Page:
- Ever wish you had a good guide to give parents of teens with alcohol and drug abuse issues about what treatment is, how to find the right treatment program, how to pay for it, and how to cope? Now you can link folks up with the Treatment Guide e-Book, a great guide from The Partnership for a Drug-Free America. A good supplement is the Center for Substance Abuse Treatment's (CSAT), "A Quick Guide to Finding Effective Alcohol and Drug Addiction Treatment" (via SAMHSA's Recovery Month).
- Now that teen heroin use has suburban parents all freaked out (or should), the media is finally discovering how big a barrier insurance (or lack of funds) can be to providing youth with addiction treatment they desperately need (via Portland Prevention).
- The annual National Youth Risk Behavior Survey administered by the Centers for Disease Control survey found that an alarming 1 in 5 high school students said they'd abused prescription drugs, i.e., taken them without a prescription. Nevertheless, alcohol (72%) and marijuana (37%) are still the favorites.
Juvenile Justice News and Resources
- On October 23-25, 2010, the Coalition for Juvenile Justice will hold its conference on disproportionate minority contact in Jersey City, N.J., Fundamental Fairness, Eliminating Racial and Ethnic Disparities in Juvenile Justice. The Office of Juvenile Justice and Delinquency Prevention (OJJDP), will be offering a one-day training session beforehand, on October 22nd (via Youth Today).
- Interested in learning more about the recent Supreme Court ruling on sentencing juveniles to life without parole? The Campaign for Youth Justice's podcast on June 17 at 1:30 pm PST / 4:30 pm EST will be interviewing Marsha Levick, Deputy Director and Chief Counsel for the Juvenile Law Center, and attorney, Bryan Gowdy, the attorney for the Florida man whose case was ruled on by the Supreme Court.
- The Center for Juvenile Justice Reform at Georgetown University is now offering its certificate program -- previously open only to public agency leaders -- to private sector leaders. Titled "Juvenile Justice and Child Welfare: Multi-System Integration Certificate Program for Private Sector Leaders," the program will be held October 22-28, 2010, in Washington, D.C. The focus of the week-long program is on policies, programs and practices related to crossover youth (children and youth known to multiple systems of care, particularly juvenile justice and child welfare). Application deadline is July 27, 2010. Questions? Email Kristina Rosinsky. [Note: Originally, I mistakenly wrote that the certificate program was previously open only to nonprofit leaders, rather than public agency leaders. Apologies for the error. --Ed.]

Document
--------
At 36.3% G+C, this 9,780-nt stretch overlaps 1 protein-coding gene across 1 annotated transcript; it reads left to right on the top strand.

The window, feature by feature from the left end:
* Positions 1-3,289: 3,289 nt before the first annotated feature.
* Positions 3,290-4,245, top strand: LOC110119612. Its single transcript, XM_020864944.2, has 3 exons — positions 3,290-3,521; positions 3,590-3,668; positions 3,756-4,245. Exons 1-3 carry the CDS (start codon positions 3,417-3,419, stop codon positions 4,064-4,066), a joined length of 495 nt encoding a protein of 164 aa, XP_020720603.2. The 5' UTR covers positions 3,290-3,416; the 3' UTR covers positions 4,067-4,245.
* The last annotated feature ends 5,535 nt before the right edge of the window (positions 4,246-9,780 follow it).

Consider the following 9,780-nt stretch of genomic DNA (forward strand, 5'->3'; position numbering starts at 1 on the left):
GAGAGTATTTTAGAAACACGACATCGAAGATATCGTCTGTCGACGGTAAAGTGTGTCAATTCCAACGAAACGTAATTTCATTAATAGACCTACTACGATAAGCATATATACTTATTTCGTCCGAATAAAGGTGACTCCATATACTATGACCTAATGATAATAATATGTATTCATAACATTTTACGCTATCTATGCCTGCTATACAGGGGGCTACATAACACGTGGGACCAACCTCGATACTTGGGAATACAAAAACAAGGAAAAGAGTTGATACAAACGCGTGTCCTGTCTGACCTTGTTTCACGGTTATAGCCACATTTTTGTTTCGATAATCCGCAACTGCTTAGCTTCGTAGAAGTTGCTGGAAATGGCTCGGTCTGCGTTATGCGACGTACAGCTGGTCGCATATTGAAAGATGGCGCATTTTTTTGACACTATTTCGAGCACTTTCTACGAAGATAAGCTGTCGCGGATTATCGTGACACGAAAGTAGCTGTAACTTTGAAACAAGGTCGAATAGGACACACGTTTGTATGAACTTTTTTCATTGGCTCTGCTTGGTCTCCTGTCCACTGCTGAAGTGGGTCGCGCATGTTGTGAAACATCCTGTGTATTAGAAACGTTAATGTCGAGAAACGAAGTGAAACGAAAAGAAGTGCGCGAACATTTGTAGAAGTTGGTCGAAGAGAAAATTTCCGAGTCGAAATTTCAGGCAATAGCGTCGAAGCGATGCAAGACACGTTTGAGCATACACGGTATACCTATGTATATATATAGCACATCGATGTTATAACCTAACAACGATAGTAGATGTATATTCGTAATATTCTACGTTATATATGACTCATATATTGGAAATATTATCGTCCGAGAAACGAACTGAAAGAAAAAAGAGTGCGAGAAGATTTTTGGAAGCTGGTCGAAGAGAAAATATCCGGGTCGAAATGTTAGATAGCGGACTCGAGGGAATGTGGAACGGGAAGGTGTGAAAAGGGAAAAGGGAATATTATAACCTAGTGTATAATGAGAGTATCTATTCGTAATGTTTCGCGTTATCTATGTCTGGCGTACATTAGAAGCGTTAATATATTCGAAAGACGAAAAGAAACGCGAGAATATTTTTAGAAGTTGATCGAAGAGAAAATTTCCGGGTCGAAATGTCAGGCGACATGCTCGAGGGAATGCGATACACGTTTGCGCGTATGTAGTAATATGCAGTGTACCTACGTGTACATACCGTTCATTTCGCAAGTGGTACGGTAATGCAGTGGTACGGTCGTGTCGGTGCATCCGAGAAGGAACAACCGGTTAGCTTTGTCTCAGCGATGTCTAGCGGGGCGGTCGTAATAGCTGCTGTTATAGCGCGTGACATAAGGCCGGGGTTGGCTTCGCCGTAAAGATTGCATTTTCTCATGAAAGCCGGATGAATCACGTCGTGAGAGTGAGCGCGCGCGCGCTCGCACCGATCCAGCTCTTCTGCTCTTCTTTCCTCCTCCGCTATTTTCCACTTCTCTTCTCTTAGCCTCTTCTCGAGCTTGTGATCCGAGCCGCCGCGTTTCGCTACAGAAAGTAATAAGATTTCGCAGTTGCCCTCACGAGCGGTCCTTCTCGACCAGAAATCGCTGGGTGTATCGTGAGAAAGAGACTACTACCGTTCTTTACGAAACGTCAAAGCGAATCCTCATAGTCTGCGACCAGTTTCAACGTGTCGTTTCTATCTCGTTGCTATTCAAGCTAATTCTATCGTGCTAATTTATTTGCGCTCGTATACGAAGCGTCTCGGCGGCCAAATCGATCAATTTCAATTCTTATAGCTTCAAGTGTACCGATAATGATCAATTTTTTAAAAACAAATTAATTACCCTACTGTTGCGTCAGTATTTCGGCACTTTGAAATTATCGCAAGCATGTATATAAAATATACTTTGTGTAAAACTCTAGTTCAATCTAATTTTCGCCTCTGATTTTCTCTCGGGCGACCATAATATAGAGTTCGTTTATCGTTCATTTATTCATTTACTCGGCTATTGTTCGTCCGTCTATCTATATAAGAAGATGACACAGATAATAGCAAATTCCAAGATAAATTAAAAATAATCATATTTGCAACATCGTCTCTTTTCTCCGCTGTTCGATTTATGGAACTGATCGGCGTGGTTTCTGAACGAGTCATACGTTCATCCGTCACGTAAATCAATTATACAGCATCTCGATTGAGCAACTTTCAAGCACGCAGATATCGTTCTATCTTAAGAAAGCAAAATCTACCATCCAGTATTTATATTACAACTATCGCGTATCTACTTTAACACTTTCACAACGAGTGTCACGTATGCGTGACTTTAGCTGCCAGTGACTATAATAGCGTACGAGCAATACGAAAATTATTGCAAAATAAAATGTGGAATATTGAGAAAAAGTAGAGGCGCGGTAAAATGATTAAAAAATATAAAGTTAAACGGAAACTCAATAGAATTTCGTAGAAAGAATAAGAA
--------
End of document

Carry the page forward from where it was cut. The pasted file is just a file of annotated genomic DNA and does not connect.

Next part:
- Interesting editorial in Education Week about the connection between excessive discipline meted out by schools and the dropout rate. The author, a long-time educator, praises work done in Clayton County, GA in which collaborative work between the court and the schools aims to cut court referrals from the schools by 84%. (Click here to learn more about the work in Clayton County: follow the link and look for the presentation titled, "Zero (In)Tolerance: Deconstructing the School to Prison Pipeline.")
- The Centre for Crime and Justice Studies at King's College, London, recently produced an interesting meta-analysis of research titled, "Comparing coercive and non-coercive interventions." The author, James McGuire, provides a lucid, concise reveiw of the research on which types of interventions work to change behavior, and -- surprise! -- coercive punishment only works if it's swift, certain, and sure -- three conditions the justice system isn't usually equipped to meet. So, simply locking people up isn't effective. What is? Many familiar interventions, such as cognitive-behavioral therapy, Aggression Replacement Training, family intervention, individual counseling, and so on. Of course, it also helps if programming is matched with individual needs, staff members are well-trained, a range of responses are available, and programs are implemented with fidelity. But why not invest in what works, rather than in what we're convinced will work? (Hat tip to restorativejustice.org.)
- Want two great e-newsletters devoted to substance abuse prevention, addiction, and intervention? Then subscribe to the e-newsletters from the Portland Maine, Public Health Division. Even if you're not from Maine, the e-newsletter for the Portland Women's Task Force and Overdose Prevention Project offers incredible resources in two separate "news, publications and research links" sections. The One Maine, One Portland e-newsletter focuses on positive youth development and offers national resources and might give you ideas for events and trainings to hold in your area. (You only have to sign up once to get both newsletters.) Check them out!
Updated: February 08 2018